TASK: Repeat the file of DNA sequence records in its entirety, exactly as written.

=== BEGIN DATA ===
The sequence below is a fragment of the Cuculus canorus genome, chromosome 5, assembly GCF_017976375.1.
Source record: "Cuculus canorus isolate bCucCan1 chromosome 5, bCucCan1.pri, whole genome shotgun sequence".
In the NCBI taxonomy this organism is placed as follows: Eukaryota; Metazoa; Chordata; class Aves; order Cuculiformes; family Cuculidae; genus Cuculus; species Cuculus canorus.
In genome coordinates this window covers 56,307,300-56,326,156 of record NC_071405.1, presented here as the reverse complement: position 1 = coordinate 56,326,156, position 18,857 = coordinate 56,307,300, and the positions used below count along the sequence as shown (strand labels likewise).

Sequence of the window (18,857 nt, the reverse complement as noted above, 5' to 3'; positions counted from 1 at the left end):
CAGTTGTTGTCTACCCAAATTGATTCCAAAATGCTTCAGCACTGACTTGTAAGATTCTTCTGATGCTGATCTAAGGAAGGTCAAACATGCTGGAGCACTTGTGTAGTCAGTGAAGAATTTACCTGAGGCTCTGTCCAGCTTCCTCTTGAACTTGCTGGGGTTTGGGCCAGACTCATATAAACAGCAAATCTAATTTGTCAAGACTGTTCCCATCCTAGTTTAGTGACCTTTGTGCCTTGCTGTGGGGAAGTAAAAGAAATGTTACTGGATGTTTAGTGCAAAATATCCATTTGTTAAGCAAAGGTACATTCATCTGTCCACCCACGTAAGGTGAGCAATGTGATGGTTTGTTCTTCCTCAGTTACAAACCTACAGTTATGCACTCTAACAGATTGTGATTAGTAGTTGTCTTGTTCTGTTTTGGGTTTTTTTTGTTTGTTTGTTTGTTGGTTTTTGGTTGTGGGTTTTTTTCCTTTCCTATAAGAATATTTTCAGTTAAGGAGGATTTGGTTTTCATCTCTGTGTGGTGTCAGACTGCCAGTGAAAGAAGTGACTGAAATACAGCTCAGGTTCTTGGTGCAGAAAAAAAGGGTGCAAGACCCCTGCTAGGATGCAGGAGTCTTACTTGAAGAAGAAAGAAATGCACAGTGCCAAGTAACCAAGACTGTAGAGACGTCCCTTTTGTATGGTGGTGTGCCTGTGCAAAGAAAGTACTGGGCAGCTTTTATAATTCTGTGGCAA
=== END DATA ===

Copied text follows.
The sequence below is a fragment of the Cuculus canorus genome, chromosome 5, assembly GCF_017976375.1.
Source record: "Cuculus canorus isolate bCucCan1 chromosome 5, bCucCan1.pri, whole genome shotgun sequence".
In the NCBI taxonomy this organism is placed as follows: Eukaryota; Metazoa; Chordata; class Aves; order Cuculiformes; family Cuculidae; genus Cuculus; species Cuculus canorus.
In genome coordinates this window covers 56,307,300-56,326,156 of record NC_071405.1, presented here as the reverse complement: position 1 = coordinate 56,326,156, position 18,857 = coordinate 56,307,300, and the positions used below count along the sequence as shown (strand labels likewise).

Sequence of the window (18,857 nt, the reverse complement as noted above, 5' to 3'; positions counted from 1 at the left end):
CAGTTGTTGTCTACCCAAATTGATTCCAAAATGCTTCAGCACTGACTTGTAAGATTCTTCTGATGCTGATCTAAGGAAGGTCAAACATGCTGGAGCACTTGTGTAGTCAGTGAAGAATTTACCTGAGGCTCTGTCCAGCTTCCTCTTGAACTTGCTGGGGTTTGGGCCAGACTCATATAAACAGCAAATCTAATTTGTCAAGACTGTTCCCATCCTAGTTTAGTGACCTTTGTGCCTTGCTGTGGGGAAGTAAAAGAAATGTTACTGGATGTTTAGTGCAAAATATCCATTTGTTAAGCAAAGGTACATTCATCTGTCCACCCACGTAAGGTGAGCAATGTGATGGTTTGTTCTTCCTCAGTTACAAACCTACAGTTATGCACTCTAACAGATTGTGATTAGTAGTTGTCTTGTTCTGTTTTGGGTTTTTTTTGTTTGTTTGTTTGTTGGTTTTTGGTTGTGGGTTTTTTTCCTTTCCTATAAGAATATTTTCAGTTAAGGAGGATTTGGTTTTCATCTCTGTGTGGTGTCAGACTGCCAGTGAAAGAAGTGACTGAAATACAGCTCAGGTTCTTGGTGCAGAAAAAAAGGGTGCAAGACCCCTGCTAGGATGCAGGAGTCTTACTTGAAGAAGAAAGAAATGCACAGTGCCAAGTAACCAAGACTGTAGAGACGTCCCTTTTGTATGGTGGTGTGCCTGTGCAAAGAAAGTACTGGGCAGCTTTTATAATTCTGTGGCAA